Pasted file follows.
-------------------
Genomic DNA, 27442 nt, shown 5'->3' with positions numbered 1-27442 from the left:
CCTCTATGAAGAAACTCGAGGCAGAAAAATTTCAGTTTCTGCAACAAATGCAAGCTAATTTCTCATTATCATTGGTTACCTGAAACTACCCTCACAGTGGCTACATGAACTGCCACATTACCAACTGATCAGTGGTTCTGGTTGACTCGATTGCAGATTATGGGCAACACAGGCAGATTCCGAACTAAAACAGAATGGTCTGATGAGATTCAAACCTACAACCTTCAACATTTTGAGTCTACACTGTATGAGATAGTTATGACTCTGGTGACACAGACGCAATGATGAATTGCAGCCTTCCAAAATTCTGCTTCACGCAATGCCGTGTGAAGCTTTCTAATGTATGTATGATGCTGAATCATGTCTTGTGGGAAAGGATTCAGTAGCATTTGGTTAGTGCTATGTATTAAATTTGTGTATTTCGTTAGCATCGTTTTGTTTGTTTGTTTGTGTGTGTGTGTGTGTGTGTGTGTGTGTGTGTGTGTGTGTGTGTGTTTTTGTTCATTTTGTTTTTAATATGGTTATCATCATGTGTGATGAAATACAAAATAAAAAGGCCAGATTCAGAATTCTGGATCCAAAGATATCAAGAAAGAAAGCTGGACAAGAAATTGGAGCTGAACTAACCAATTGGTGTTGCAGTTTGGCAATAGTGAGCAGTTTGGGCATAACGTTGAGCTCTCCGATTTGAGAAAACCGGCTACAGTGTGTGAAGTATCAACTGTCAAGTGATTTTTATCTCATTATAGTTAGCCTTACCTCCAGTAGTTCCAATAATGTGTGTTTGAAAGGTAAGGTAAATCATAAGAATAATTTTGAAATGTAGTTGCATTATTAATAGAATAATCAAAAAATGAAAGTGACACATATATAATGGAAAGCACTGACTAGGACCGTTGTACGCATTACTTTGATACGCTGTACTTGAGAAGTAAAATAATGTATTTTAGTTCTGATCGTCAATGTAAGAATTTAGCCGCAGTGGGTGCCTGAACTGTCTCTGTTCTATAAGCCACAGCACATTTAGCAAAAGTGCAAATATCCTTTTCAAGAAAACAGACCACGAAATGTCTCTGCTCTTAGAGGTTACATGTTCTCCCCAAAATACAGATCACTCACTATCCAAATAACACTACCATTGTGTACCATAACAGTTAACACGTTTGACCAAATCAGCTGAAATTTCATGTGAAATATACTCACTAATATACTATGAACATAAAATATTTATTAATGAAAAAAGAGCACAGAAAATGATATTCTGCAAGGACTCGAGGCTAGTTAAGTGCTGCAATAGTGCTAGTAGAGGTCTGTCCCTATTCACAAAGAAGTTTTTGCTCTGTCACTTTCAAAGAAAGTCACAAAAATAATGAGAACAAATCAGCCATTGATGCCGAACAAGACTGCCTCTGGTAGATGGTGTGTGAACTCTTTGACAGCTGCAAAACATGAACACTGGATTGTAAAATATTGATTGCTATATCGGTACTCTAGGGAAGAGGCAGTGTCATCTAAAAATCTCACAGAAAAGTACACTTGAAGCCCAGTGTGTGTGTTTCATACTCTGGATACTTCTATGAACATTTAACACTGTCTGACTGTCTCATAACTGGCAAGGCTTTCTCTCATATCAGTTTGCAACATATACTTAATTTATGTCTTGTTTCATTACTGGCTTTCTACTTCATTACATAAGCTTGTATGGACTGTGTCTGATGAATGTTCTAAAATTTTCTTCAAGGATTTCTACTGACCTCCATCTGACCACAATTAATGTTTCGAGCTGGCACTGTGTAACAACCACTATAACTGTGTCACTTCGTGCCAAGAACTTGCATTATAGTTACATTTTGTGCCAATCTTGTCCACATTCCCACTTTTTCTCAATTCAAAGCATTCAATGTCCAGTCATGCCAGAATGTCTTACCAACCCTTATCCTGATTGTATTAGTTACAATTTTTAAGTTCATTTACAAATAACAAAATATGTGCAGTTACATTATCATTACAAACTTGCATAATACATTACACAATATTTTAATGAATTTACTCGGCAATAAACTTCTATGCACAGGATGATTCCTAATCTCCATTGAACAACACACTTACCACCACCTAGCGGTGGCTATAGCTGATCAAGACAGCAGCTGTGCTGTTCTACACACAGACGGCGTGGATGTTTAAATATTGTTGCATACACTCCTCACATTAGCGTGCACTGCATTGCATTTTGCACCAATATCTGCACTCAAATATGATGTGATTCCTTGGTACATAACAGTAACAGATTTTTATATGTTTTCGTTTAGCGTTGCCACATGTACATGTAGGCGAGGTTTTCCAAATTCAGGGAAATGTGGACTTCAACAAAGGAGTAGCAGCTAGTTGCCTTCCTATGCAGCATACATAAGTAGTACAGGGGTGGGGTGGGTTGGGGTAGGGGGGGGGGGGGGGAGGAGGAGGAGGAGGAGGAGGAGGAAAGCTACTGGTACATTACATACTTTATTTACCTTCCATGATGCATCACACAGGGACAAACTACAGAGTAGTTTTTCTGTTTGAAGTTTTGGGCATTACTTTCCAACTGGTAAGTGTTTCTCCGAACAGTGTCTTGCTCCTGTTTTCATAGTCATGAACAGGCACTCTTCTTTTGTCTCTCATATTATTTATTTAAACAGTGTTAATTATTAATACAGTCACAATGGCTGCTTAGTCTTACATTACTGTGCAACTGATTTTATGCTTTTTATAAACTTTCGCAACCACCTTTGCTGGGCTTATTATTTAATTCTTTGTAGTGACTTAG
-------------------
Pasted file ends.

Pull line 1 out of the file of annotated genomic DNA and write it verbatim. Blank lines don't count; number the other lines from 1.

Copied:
Genomic DNA, 27442 nt, shown 5'->3' with positions numbered 1-27442 from the left: